bin Laden
Channel 4's Bin Laden: Shoot to Kill: Gutsy Move to Shoot Osama Bin

Director Kathryn Bigelow has yet to create the story and cast on her movie about the capture of bin Laden, but the project is already stirring up controversy.

A top Republican lawmaker has demanded an investigation into a report that the White House is cooperating with the film.

The chairman of the House committee on homeland security, Peter King, sent a letter to the CIA and the Department of Defence this week asking for an investigation into whether the White House has granted Bigelow and Sony Pictures access to confidential information for the project, said The Sydney Morning Herald.

''I'm very concerned that any sensitive information could be disclosed in a movie,'' Mr. King said.

''The procedures and operations that we used in this raid are very likely what we'll use in other raids. There's no way a director would know what could be tipping off the enemy.''

The still unnamed project, which Bigelow and "Hurt Locker" screenwriter Mark Boal have had in the works for some time, was fast tracked after bin Laden was killed May 1, reports ABC News.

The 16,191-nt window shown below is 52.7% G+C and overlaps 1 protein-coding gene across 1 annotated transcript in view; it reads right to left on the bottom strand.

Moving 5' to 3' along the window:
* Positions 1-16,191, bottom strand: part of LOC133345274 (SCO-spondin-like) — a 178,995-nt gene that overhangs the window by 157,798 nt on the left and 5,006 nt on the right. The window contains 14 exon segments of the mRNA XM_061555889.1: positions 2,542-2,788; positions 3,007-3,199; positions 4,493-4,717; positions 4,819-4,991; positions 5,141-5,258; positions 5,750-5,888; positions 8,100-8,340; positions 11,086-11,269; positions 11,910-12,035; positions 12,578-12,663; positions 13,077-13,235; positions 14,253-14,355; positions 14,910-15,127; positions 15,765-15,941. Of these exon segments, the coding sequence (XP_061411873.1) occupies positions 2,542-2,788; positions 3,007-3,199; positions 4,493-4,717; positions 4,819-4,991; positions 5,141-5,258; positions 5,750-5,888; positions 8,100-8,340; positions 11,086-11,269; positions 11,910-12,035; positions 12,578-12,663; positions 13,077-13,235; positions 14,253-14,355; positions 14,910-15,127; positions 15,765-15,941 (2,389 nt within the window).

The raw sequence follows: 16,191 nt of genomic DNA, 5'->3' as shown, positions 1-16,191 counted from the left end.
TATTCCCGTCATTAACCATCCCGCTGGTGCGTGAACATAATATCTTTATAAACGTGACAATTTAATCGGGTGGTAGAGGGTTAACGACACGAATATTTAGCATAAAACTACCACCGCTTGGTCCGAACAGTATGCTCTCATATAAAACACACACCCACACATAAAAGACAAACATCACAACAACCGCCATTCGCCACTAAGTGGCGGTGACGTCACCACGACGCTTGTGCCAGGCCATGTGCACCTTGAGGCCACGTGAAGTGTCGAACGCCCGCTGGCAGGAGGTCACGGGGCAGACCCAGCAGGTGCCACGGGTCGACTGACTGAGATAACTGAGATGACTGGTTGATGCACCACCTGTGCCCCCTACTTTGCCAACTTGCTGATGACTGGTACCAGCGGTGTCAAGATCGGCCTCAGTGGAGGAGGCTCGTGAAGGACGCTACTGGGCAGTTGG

So far Bigelow and Boal have kept the storyline under wraps, all they would say is that their movie will be nonpartisan.

"Our upcoming film project about the decade-long pursuit of bin Laden has been in the works for many years and integrates the collective efforts of three administrations, including those of Presidents Clinton, Bush and Obama, as well as the cooperative strategies and implementation by the Department of Defense and the CIA," they said in a statement.

Mr. King, a Republican, also seems concerned about the possible political ramifications of the film, scheduled to hit theatres in October next year.

''The fact that the movie is going to be released three weeks before Election Day, the people at the CIA told me they had no idea that this was the plan,'' he added.

The filmmakers said the bin Laden movie will span the Clinton, Bush, and Obama presidencies, and will describe the killing of bin Laden as "an American triumph, both heroic and nonpartisan," said Boal in a statement.